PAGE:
By cherry-picking through history and ignoring inconvenient truths, that businessman in Dhaka will point to (b). Key difference is: He doesn’t want to follow the state-led policies of the Tigers. He just wants no one but his class to have rights. He wants the uniforms to crush strikes. We know it seems to boil down to this: Do you have a plan? Is it the right plan? Is it based on experience and context that makes sense to your country and the present time? Can you make it work?

How you get to power matters less than what you actually do with it. The dirty little secret is that successful East Asian countries demonstrate that prosperity in Asia doesn’t need Westminster parliaments but needs a Big Idea, smart planning, and dogged determination. Ouch!

This may be anathema to many who see this as a slippery slope to totalitarianism. So, for the avoidance of any doubt, I abhor and condemn the putsches and takeovers ever since 1947. I was against 1/11. I will be against the next foreign-instigated military takeover too, Why? Because the army, navy, and air forces should be defending the borders, not taking over the capital. And, they never have a proper plan.

The situation therefore equates to: Corrupt politics OR directionless drift of military regimes = misery. I don’t blame the Social Media Generation if they think of giving up. Surely they want to a) press delete, b) send to Trash Bin, and c) press the reset button. If they do, I will retweet and push their like button too.

Is This The Utopia We Really Want?

Being more South Asian than East Asian, far from Shanghai and Seoul, most of us would like a free and fair election between a series of non-dynastic parties with candidates from all parts of society where there is a realistic chance of winning. Moreover, this democracy would not go into a coma for five years until the following election. It would remain vibrant by regularly engaging with the people with annual referendums on key issues.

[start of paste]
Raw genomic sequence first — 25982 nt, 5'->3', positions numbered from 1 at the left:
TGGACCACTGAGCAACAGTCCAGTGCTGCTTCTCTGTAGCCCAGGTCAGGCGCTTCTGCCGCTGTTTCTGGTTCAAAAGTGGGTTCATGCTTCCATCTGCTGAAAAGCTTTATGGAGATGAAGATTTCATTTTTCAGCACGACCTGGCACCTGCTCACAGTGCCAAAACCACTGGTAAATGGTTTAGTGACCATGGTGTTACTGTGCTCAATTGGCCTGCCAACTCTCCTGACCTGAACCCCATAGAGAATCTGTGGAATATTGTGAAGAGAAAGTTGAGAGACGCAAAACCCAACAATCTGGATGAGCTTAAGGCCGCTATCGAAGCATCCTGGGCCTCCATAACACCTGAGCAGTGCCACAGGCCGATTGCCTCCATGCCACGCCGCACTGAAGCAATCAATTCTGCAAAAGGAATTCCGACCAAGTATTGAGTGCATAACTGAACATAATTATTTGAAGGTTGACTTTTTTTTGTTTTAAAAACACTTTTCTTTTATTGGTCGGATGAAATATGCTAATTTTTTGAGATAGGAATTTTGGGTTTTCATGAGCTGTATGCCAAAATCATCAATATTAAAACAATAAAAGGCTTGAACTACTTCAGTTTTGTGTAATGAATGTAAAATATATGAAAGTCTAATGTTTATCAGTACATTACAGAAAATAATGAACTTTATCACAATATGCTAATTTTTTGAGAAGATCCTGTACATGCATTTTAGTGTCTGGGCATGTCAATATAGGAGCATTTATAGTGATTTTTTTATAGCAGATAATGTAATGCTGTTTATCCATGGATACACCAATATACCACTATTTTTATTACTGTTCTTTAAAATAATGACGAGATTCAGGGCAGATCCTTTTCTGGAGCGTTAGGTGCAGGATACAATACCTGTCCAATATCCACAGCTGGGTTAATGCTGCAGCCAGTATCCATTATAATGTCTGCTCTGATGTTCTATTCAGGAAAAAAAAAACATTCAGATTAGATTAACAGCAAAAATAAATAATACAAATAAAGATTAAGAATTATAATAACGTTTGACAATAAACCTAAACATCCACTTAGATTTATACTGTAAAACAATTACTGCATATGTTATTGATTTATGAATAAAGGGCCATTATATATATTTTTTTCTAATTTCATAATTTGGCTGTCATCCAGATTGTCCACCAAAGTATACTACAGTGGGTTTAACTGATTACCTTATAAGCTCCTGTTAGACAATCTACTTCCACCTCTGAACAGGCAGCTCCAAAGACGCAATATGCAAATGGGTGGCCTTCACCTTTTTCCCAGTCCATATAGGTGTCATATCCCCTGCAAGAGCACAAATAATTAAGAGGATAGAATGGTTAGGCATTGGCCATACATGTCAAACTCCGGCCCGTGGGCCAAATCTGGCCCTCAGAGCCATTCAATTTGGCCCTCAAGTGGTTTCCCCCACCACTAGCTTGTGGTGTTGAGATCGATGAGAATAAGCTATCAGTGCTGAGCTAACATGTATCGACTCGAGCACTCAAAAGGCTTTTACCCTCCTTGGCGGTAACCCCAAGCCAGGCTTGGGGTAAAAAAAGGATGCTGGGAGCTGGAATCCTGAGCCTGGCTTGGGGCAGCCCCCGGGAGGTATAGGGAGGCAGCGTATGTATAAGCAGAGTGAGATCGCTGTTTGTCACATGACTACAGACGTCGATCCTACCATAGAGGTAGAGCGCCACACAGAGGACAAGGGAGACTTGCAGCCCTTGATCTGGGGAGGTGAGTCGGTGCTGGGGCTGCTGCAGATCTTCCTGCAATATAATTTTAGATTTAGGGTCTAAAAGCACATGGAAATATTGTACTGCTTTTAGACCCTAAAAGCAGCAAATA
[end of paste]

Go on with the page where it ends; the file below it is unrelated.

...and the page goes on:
As examples, they could be decisions on:

        How do we use vital national resources – export to Delhi or use for Bangladeshi industries?

        Corridors or transhipment in return for the just use of river water?

        Equitable investment in the districts or, as always, in Dhaka?

        Reframing the relationship with aid agencies.

Put It another Way:  World Bank or ADB money with lectures on good governance or Asian Investment Infrastructure Bank (AIIB) money with no sermons?

We would expect genuine deep decentralisation of powers and budgets in small towns where ordinary people are asked to state their priorities, and monitor how they are used. We probably want the best of both worlds. Freedom of speech, security, respect for our rights, democratic decision-making, as well as a Tiger economy where economic growth is 10% and more for the first decade.

We could go on, but let’s not. It isn’t going to happen this decade, and you probably won’t see it in the next decade either. Utopia will carry on gathering dust. Unless there is a Reset. Therein lies the problem. We do not have an elite that is even prepared to learn the lessons of East Asia. As the politicians continue their revisionist rewriting of national history, they might press the pause button.

Beyond the always despised lower rural and poor urban classes, we do not have a middle class that has any group batting for them. It has been abandoned.

Today’s Bengali middle class in independent Bangladesh has elite that is as indifferent to their needs as the Urdu-speaking Pakistani elite of the 50s and 60s.

Think about that for a moment. Who’s the Razakar now?